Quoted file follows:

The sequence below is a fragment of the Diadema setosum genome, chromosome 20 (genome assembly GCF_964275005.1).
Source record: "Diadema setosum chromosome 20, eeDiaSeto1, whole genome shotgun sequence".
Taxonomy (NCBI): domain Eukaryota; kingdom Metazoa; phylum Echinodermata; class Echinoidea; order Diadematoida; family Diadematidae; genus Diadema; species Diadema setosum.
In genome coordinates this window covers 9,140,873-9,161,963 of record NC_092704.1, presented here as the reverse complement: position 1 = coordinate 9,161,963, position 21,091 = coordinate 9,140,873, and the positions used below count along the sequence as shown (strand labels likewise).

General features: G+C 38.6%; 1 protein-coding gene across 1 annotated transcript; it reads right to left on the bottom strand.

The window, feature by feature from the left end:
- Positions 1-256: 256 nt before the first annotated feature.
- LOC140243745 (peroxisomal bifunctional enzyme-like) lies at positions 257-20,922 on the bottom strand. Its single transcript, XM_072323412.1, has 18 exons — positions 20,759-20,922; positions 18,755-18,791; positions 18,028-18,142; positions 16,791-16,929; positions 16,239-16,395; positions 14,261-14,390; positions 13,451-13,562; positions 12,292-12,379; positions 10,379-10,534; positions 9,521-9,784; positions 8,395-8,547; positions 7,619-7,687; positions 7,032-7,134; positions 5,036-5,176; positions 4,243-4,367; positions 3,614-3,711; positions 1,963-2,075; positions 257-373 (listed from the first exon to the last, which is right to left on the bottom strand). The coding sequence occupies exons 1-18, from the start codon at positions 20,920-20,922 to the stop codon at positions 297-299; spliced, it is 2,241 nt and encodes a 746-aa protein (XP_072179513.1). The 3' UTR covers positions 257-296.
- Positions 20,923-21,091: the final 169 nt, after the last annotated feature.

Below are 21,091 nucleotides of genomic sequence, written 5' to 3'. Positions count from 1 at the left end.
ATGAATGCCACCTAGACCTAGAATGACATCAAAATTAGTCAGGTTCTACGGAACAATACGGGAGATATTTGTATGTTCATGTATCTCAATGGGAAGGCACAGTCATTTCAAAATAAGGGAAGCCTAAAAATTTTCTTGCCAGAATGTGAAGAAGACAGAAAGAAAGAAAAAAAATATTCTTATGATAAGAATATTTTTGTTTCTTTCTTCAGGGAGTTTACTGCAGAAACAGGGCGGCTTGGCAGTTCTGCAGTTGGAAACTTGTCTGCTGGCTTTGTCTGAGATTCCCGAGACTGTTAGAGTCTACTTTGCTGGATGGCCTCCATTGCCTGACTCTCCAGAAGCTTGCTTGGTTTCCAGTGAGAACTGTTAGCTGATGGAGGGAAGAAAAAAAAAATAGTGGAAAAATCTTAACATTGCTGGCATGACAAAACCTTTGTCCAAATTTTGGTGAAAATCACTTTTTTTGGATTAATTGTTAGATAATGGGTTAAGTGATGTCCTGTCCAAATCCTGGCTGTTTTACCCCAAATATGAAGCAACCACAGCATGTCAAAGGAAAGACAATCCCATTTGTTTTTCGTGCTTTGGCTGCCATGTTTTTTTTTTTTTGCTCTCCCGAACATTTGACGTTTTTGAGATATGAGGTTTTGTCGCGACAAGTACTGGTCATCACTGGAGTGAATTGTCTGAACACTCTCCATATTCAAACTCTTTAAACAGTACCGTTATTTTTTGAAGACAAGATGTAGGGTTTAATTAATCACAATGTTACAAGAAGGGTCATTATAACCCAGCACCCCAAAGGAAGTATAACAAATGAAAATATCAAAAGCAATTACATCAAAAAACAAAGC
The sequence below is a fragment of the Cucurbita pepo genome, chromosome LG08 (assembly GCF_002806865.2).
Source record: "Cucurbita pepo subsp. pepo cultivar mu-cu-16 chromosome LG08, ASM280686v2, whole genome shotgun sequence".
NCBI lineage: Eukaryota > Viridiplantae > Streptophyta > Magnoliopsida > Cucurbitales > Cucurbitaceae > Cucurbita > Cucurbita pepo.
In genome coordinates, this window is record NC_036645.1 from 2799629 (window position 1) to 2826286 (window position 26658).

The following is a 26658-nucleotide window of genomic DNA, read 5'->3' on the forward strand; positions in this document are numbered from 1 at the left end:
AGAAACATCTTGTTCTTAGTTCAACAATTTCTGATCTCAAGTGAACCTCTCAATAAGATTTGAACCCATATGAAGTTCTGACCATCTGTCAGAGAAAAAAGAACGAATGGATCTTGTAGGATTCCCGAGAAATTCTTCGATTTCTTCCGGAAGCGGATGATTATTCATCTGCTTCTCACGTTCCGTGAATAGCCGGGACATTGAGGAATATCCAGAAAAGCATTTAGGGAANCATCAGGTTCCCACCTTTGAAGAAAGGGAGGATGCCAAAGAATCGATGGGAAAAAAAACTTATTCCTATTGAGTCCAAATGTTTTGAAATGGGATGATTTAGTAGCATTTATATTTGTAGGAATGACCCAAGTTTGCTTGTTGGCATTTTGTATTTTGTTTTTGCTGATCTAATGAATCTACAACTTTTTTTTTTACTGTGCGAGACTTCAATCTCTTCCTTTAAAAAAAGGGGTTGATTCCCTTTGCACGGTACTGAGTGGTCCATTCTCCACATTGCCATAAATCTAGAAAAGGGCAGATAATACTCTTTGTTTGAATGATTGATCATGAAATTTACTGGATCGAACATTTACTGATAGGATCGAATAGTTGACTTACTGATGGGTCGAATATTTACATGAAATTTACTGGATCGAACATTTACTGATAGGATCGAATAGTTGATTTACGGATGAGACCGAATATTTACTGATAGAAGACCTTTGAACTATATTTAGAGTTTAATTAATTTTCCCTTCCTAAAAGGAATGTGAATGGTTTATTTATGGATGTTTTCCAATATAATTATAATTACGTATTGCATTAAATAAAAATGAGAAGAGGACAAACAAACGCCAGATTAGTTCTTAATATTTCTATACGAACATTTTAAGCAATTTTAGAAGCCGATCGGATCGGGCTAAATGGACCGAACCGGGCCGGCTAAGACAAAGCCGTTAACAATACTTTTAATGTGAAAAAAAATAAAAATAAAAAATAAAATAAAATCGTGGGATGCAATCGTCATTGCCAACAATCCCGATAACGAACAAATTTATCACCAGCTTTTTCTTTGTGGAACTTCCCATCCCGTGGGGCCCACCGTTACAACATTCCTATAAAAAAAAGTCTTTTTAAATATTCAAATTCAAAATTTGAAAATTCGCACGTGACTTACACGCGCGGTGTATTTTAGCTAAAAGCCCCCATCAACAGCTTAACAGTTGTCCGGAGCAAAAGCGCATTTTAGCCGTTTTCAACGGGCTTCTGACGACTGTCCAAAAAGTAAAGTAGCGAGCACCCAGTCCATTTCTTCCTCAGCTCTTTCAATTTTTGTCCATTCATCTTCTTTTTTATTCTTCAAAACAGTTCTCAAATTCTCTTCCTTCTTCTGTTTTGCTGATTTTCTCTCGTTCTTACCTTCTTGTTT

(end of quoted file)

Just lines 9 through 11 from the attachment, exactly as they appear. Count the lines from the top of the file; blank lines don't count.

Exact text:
- Positions 20,923-21,091: the final 169 nt, after the last annotated feature.

Below are 21,091 nucleotides of genomic sequence, written 5' to 3'. Positions count from 1 at the left end.
ATGAATGCCACCTAGACCTAGAATGACATCAAAATTAGTCAGGTTCTACGGAACAATACGGGAGATATTTGTATGTTCATGTATCTCAATGGGAAGGCACAGTCATTTCAAAATAAGGGAAGCCTAAAAATTTTCTTGCCAGAATGTGAAGAAGACAGAAAGAAAGAAAAAAAATATTCTTATGATAAGAATATTTTTGTTTCTTTCTTCAGGGAGTTTACTGCAGAAACAGGGCGGCTTGGCAGTTCTGCAGTTGGAAACTTGTCTGCTGGCTTTGTCTGAGATTCCCGAGACTGTTAGAGTCTACTTTGCTGGATGGCCTCCATTGCCTGACTCTCCAGAAGCTTGCTTGGTTTCCAGTGAGAACTGTTAGCTGATGGAGGGAAGAAAAAAAAAATAGTGGAAAAATCTTAACATTGCTGGCATGACAAAACCTTTGTCCAAATTTTGGTGAAAATCACTTTTTTTGGATTAATTGTTAGATAATGGGTTAAGTGATGTCCTGTCCAAATCCTGGCTGTTTTACCCCAAATATGAAGCAACCACAGCATGTCAAAGGAAAGACAATCCCATTTGTTTTTCGTGCTTTGGCTGCCATGTTTTTTTTTTTTTGCTCTCCCGAACATTTGACGTTTTTGAGATATGAGGTTTTGTCGCGACAAGTACTGGTCATCACTGGAGTGAATTGTCTGAACACTCTCCATATTCAAACTCTTTAAACAGTACCGTTATTTTTTGAAGACAAGATGTAGGGTTTAATTAATCACAATGTTACAAGAAGGGTCATTATAACCCAGCACCCCAAAGGAAGTATAACAAATGAAAATATCAAAAGCAATTACATCAAAAAACAAAGC